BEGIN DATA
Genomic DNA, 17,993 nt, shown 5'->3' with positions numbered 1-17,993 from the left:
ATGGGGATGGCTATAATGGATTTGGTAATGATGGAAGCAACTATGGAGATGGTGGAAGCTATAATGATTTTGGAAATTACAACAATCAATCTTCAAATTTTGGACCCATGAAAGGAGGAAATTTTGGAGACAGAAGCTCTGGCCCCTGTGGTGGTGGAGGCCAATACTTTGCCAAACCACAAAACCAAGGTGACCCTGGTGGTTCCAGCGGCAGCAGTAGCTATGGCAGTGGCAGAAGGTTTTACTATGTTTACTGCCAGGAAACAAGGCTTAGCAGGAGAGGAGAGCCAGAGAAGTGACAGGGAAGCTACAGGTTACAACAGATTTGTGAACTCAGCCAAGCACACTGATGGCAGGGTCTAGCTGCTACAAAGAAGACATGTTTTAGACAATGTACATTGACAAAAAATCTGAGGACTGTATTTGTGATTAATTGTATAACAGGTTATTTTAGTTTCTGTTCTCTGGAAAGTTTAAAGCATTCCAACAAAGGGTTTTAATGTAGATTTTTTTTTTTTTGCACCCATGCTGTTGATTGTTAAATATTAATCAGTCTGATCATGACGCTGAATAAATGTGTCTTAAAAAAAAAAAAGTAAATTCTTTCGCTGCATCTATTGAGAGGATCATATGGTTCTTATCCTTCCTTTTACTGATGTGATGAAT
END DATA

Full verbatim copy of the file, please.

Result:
Genomic DNA, 17,993 nt, shown 5'->3' with positions numbered 1-17,993 from the left:
ATGGGGATGGCTATAATGGATTTGGTAATGATGGAAGCAACTATGGAGATGGTGGAAGCTATAATGATTTTGGAAATTACAACAATCAATCTTCAAATTTTGGACCCATGAAAGGAGGAAATTTTGGAGACAGAAGCTCTGGCCCCTGTGGTGGTGGAGGCCAATACTTTGCCAAACCACAAAACCAAGGTGACCCTGGTGGTTCCAGCGGCAGCAGTAGCTATGGCAGTGGCAGAAGGTTTTACTATGTTTACTGCCAGGAAACAAGGCTTAGCAGGAGAGGAGAGCCAGAGAAGTGACAGGGAAGCTACAGGTTACAACAGATTTGTGAACTCAGCCAAGCACACTGATGGCAGGGTCTAGCTGCTACAAAGAAGACATGTTTTAGACAATGTACATTGACAAAAAATCTGAGGACTGTATTTGTGATTAATTGTATAACAGGTTATTTTAGTTTCTGTTCTCTGGAAAGTTTAAAGCATTCCAACAAAGGGTTTTAATGTAGATTTTTTTTTTTTTGCACCCATGCTGTTGATTGTTAAATATTAATCAGTCTGATCATGACGCTGAATAAATGTGTCTTAAAAAAAAAAAAGTAAATTCTTTCGCTGCATCTATTGAGAGGATCATATGGTTCTTATCCTTCCTTTTACTGATGTGATGAAT